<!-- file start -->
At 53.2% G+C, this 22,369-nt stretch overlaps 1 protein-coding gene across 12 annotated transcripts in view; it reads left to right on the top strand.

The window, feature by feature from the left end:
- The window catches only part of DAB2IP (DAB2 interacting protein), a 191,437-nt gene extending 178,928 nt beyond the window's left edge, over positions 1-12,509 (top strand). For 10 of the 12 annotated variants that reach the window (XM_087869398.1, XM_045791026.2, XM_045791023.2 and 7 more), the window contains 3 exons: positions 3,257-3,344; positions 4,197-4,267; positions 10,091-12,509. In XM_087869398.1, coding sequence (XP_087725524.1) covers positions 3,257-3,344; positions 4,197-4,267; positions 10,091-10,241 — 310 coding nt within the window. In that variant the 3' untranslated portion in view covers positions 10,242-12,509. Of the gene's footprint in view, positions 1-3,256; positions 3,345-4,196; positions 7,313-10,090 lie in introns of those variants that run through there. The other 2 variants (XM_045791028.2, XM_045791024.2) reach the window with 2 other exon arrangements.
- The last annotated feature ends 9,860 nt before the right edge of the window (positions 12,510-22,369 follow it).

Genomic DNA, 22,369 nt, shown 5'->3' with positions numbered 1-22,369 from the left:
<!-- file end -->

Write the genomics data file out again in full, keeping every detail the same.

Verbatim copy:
At 53.2% G+C, this 22,369-nt stretch overlaps 1 protein-coding gene across 12 annotated transcripts in view; it reads left to right on the top strand.

The window, feature by feature from the left end:
- The window catches only part of DAB2IP (DAB2 interacting protein), a 191,437-nt gene extending 178,928 nt beyond the window's left edge, over positions 1-12,509 (top strand). For 10 of the 12 annotated variants that reach the window (XM_087869398.1, XM_045791026.2, XM_045791023.2 and 7 more), the window contains 3 exons: positions 3,257-3,344; positions 4,197-4,267; positions 10,091-12,509. In XM_087869398.1, coding sequence (XP_087725524.1) covers positions 3,257-3,344; positions 4,197-4,267; positions 10,091-10,241 — 310 coding nt within the window. In that variant the 3' untranslated portion in view covers positions 10,242-12,509. Of the gene's footprint in view, positions 1-3,256; positions 3,345-4,196; positions 7,313-10,090 lie in introns of those variants that run through there. The other 2 variants (XM_045791028.2, XM_045791024.2) reach the window with 2 other exon arrangements.
- The last annotated feature ends 9,860 nt before the right edge of the window (positions 12,510-22,369 follow it).

Genomic DNA, 22,369 nt, shown 5'->3' with positions numbered 1-22,369 from the left: